Mechanism (as string)
Mechanism (as OID)
Convert ASCII QOP to integer
QOP (as string)
QOP (as integer)

Creating a Context

    You create contexts with the rpc_gss_seccreate() call. This function takes as its arguments:

  • A client handle returned, for example, by clnt_create()

  • The name of the server principal, for example, nfs@example.com

  • The mechanism (for example, Kerberos V5) for the session

  • The security service type (for example, privacy)

  • The QOP for the session

  • Two GSS-API parameters that can remain opaque for most uses (that is, the programmer can supply NULL values)

This function returns an AUTH authentication handle. The following example shows how rpc_gss_seccreate() might be used to create a context using the Kerberos V5 security mechanism and the integrity service.

Example 59  Using the rpc_gss_seccreate() Function
CLIENT *clnt;                    /* client handle */
char server_host[] = "foo";
char service_name[] = "nfs@eng.example.com";
char mech[] = "kerberos_v5";

clnt = clnt_create(server_host, SERVER_PROG, SERV_VERS, "netpath");
clnt->clnt_auth = rpc_gss_seccreate(clnt, service_name, mech,
                          rpc_gss_svc_integrity, NULL, NULL, NULL);

. . .

    Note the following points about the example:

  • Although the mechanism was declared explicitly for ease of reading, it would be more commonly obtained programmatically with rpc_gss_get_mechanisms() from a table of available mechanisms.

  • The QOP is passed as a NULL, which sets the QOP to this mechanism's default. Otherwise, a valid value could, as with the mechanism, be obtained programmatically with rpc_gss_get_mechanisms(). See the rpc_gss_get_mechanisms(3NSL) man page for more information.

  • The security service type, rpc_gss_svc_integrity, is an enum of the RPCSEC_GSS type rpc_gss_service_t. rpc_gss_service_t has the following format:

    typedef enum {
         rpc_gss_svc_default = 0,
         rpc_gss_svc_none = 1,
         rpc_gss_svc_integrity = 2,
         rpc_gss_svc_privacy = 3
    }  rpc_gss_service_t;

    The default security service maps to integrity, so the programmer could have specified rpc_gss_svc_default and obtained the same result.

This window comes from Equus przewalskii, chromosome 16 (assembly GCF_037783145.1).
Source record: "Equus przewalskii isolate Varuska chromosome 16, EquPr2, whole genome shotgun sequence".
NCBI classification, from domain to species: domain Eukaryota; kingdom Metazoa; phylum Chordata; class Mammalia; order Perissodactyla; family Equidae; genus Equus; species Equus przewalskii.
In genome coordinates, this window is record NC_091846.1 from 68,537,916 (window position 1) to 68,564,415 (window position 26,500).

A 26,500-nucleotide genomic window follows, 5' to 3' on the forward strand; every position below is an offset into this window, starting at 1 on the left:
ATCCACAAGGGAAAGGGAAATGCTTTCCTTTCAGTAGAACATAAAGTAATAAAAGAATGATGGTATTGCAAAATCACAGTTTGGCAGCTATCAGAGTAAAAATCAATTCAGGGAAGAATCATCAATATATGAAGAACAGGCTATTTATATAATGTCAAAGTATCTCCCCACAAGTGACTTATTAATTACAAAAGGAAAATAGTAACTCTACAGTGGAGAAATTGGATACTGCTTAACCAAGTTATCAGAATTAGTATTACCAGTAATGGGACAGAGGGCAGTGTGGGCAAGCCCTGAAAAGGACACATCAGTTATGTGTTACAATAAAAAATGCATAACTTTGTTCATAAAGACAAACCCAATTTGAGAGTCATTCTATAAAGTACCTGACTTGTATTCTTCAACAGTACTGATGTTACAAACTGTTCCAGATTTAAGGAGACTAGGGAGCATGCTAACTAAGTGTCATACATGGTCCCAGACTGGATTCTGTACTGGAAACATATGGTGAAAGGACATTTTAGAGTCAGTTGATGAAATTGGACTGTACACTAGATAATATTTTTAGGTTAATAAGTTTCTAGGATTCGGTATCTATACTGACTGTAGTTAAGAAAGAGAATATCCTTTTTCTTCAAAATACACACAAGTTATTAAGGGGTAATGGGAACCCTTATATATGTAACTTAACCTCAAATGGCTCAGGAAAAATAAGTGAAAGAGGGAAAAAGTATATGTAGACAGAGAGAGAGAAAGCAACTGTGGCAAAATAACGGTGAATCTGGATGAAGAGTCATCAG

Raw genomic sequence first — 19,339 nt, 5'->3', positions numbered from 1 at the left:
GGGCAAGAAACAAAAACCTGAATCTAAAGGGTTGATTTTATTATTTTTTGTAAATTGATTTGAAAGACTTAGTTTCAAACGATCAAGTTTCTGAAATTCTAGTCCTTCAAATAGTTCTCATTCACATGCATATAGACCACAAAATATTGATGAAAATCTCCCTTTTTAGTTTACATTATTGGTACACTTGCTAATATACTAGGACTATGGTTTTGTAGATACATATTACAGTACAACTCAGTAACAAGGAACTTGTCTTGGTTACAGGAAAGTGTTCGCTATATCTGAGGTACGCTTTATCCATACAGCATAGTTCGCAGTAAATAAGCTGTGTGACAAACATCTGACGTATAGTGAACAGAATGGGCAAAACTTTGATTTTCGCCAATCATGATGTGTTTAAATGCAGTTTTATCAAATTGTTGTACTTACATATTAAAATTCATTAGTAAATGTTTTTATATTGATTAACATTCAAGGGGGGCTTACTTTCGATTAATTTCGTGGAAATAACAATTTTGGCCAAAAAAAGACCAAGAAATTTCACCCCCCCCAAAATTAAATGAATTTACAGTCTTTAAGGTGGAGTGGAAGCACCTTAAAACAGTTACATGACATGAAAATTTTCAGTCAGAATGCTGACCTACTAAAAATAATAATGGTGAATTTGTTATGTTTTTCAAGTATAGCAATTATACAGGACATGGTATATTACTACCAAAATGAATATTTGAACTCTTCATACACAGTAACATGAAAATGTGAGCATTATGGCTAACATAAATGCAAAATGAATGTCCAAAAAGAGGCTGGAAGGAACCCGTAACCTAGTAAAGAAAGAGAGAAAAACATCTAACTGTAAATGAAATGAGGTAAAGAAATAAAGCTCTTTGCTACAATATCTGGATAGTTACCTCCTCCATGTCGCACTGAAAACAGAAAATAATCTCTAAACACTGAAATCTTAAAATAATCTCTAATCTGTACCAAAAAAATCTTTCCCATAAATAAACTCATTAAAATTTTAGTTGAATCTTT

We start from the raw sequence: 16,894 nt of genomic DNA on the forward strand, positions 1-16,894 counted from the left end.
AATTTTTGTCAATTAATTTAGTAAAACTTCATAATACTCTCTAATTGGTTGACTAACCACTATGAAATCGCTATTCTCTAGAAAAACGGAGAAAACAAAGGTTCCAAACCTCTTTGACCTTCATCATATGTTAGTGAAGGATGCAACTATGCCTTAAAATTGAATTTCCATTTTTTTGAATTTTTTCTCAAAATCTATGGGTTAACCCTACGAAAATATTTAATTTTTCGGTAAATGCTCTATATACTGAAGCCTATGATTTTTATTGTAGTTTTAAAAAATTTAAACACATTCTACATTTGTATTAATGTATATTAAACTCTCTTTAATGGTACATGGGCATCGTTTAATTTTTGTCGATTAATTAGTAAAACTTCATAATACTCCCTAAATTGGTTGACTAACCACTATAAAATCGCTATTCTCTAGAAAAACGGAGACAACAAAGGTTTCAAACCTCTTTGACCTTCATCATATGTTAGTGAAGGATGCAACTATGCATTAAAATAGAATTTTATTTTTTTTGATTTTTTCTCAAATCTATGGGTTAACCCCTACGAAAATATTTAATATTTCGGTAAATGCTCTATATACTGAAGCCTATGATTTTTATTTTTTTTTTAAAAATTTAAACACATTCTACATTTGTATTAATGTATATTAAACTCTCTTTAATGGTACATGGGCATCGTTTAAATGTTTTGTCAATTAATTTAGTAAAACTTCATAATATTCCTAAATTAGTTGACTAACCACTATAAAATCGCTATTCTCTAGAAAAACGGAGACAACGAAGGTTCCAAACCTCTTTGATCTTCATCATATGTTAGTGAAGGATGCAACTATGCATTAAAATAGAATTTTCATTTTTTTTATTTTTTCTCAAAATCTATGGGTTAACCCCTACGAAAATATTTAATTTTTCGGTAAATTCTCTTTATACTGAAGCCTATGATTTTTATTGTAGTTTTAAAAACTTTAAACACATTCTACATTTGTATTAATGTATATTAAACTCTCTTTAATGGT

For more information, see the rpc_gss_seccreate(3NSL) man page.

Changing Values and Destroying a Context

After a context has been set, the application might need to change QOP and service values for individual data units being transmitted. For example, if you want a program to encrypt a password but not a login name, you can use rpc_gss_set_defaults().

Example 60  rpc_gss_set_defaults() Function
rpc_gss_set_defaults(clnt->clnt_auth, rpc_gss_svc_privacy, qop);

. . .

In this case, the security service is set to privacy. See Creating a Context. qop is a pointer to a string naming the new QOP.

Contexts are destroyed in the usual way, with auth_destroy().

For more information about changing service and QOP, see the rpc_gss_set_defaults(3NSL) man page.

Principal Names

    You need both a client and a server principal name to establish and maintain a security context.

  • A server's principal name is always specified as a NULL-terminated ASCII string of the form service@host. One example is nfs@iteast.example.com.

    When a client creates a security context, it specifies the server principal name in this format. See Creating a Context. Similarly, when a server needs to set the name of a principal it represents, it uses rpc_gss_set_svc_name(). This function takes a principal name in this format as an argument.

  • The principal name of a client, as received by a server, takes the form of an rpc_gss_principal_t structure: a counted, opaque byte string determined by the mechanism being used. This structure is described in the rpcsec_gss(3NSL) man page.

Setting Server Principal Names

A server needs to be told the names of the principals it represents when it starts up. A server can act as more than one principal. rpc_gss_set_svc_name() sets the name of the principals, as shown in the following code example.

Example 61  rpc_gss_set_svc_name() Function
char *principal, *mechanism;
u_int req_time;

principal = "nfs@eng.example.com";
mechanism = "kerberos_v5";
req_time = 10000;		/* time for which credential should be valid */

rpc_gss_set_svc_name(principal, mechanism, req_time, SERV_PROG, SERV_VERS);

Kerberos ignores the req_time parameter. Other authentication systems might use it.

For more information, see the rpc_gss_set_svc_name(3NSL) man page.

Generating Client Principal Names

Servers need to be able to operate on a client's principal name. For example, you might need to compare a client's principal name to an access control list, or look up a UNIX credential for that client, if such a credential exists. Such principal names are kept in the form of a rpc_gss_principal_t structure pointer. See the rpcsec_gss(3NSL) man page for more on rpc_gss_principal_t. If a server is to compare a principal name it has received with the name of a known entity, the server needs to be able to generate a principal name in that form.